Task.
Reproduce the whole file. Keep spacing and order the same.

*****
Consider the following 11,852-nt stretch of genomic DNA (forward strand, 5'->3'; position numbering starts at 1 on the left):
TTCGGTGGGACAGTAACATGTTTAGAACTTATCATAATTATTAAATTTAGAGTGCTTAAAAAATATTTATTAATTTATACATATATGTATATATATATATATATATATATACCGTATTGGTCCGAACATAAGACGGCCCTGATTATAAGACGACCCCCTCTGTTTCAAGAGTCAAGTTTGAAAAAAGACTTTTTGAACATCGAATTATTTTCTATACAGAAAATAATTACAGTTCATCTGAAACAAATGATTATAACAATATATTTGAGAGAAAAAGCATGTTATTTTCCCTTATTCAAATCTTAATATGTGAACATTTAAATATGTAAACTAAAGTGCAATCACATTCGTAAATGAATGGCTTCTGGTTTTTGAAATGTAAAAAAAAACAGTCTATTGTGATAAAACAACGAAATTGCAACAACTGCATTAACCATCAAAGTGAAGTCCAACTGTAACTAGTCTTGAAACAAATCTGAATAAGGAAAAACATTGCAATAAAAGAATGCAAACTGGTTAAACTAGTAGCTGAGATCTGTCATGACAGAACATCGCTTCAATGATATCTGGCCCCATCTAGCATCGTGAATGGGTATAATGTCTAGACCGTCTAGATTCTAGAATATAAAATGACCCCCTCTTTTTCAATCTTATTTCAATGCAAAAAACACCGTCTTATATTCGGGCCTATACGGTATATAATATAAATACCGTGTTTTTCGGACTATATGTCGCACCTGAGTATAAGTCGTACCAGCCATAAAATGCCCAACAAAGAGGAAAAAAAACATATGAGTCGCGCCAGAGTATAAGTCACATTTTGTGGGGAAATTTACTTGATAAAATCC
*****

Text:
Consider the following 11,852-nt stretch of genomic DNA (forward strand, 5'->3'; position numbering starts at 1 on the left):
TTCGGTGGGACAGTAACATGTTTAGAACTTATCATAATTATTAAATTTAGAGTGCTTAAAAAATATTTATTAATTTATACATATATGTATATATATATATATATATATATACCGTATTGGTCCGAACATAAGACGGCCCTGATTATAAGACGACCCCCTCTGTTTCAAGAGTCAAGTTTGAAAAAAGACTTTTTGAACATCGAATTATTTTCTATACAGAAAATAATTACAGTTCATCTGAAACAAATGATTATAACAATATATTTGAGAGAAAAAGCATGTTATTTTCCCTTATTCAAATCTTAATATGTGAACATTTAAATATGTAAACTAAAGTGCAATCACATTCGTAAATGAATGGCTTCTGGTTTTTGAAATGTAAAAAAAAACAGTCTATTGTGATAAAACAACGAAATTGCAACAACTGCATTAACCATCAAAGTGAAGTCCAACTGTAACTAGTCTTGAAACAAATCTGAATAAGGAAAAACATTGCAATAAAAGAATGCAAACTGGTTAAACTAGTAGCTGAGATCTGTCATGACAGAACATCGCTTCAATGATATCTGGCCCCATCTAGCATCGTGAATGGGTATAATGTCTAGACCGTCTAGATTCTAGAATATAAAATGACCCCCTCTTTTTCAATCTTATTTCAATGCAAAAAACACCGTCTTATATTCGGGCCTATACGGTATATAATATAAATACCGTGTTTTTCGGACTATATGTCGCACCTGAGTATAAGTCGTACCAGCCATAAAATGCCCAACAAAGAGGAAAAAAAACATATGAGTCGCGCCAGAGTATAAGTCACATTTTGTGGGGAAATTTACTTGATAAAATCC